By 2nd April 2009, 2213 professionals have signed a statement opposing fluoridation, and (if you are from the US) the Fluoride Action Network has a petition webpage where you can add your voice to the protests being sent to members of Congress.

Professionals supporting the statement [include]():

• 329 PhD's - includes DSc (Doctors of Science) & EdD (Doctors of Education)

• 296 Nurses (RN, BSN, ARNP, APRN, LNC)

• 267 MD's (includes MBBS)

• 267 DC's (Doctor of Chiropractic)

• 240 Dentists (DDS, DMD, BDS)

• 109 ND's (Doctor of Naturopathic Medicine)

• 56 Lawyers (JD, LLB, Avvocato)

• 42 RDHs (Registered Dental Hygienist; also RDHAP and RDN [Registered Dental Nurse])

• 36 Acupuncturists (LAc - Licensed Acupuncturist, and, MAc -Master Acupuncturist)

• 39 Pharmacists (Pharm.D, B. Pharm, DPh, RPH)

• 22 DO's (Doctor of Osteopathic Medicine)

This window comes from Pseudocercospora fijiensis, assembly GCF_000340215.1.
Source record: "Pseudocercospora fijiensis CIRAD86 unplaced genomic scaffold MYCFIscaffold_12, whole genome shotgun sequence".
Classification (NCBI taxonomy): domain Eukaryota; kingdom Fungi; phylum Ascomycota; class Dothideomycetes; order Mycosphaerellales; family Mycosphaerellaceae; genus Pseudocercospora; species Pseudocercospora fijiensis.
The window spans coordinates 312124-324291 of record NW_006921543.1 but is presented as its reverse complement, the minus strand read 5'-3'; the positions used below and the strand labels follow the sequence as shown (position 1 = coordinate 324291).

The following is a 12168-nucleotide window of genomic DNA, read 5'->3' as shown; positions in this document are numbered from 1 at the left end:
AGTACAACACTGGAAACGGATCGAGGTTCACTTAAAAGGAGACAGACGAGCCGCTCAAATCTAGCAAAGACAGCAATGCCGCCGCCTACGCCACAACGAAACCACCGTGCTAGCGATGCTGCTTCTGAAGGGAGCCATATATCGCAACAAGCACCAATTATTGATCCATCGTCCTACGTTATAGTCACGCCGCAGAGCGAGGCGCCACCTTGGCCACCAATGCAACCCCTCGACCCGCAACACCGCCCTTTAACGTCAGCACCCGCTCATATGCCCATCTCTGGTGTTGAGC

• 14 Veterinarians (DMV, VMD, BVMS)

Just some of the notable signers include: Arvid Carlsson, Nobel Laureate for Physiology or Medicine, 2000; Raul Montenegro, PhD, Right Livelihood Award 2004 (known as the Alternative Nobel Prize), President of FUNAM, Professor of Evolutionary Biology, National University of Cordoba, Argentina; The current President and six past Presidents of the International Academy of Oral Medicine and Toxicology; Three scientists from the Environmental Protection Agency (EPA) Headquarters Union in Washington D.C.; Three members of the National Research Council committee who wrote the landmark 2006 report: Fluoride in Drinking Water: A Scientific Review of EPA's Standards (Hardy Limeback, PhD, DDS; Robert L. Isaacson, PhD; Kathleen M. Thiessen, PhD); The Board of Directors, American Academy of Environmental Medicine.

A couple of books you can read on the subject are:

u/HeyHeather · 0 pointsr/Paleo

Factory farming is bad for the environment, but clearing out millions of acres of biological diversity and ecosystems to grow corn, wheat, and soy covered in Ammonium Nitrate is FAR worse.

u/MrOrsom · 0 pointsr/MensLib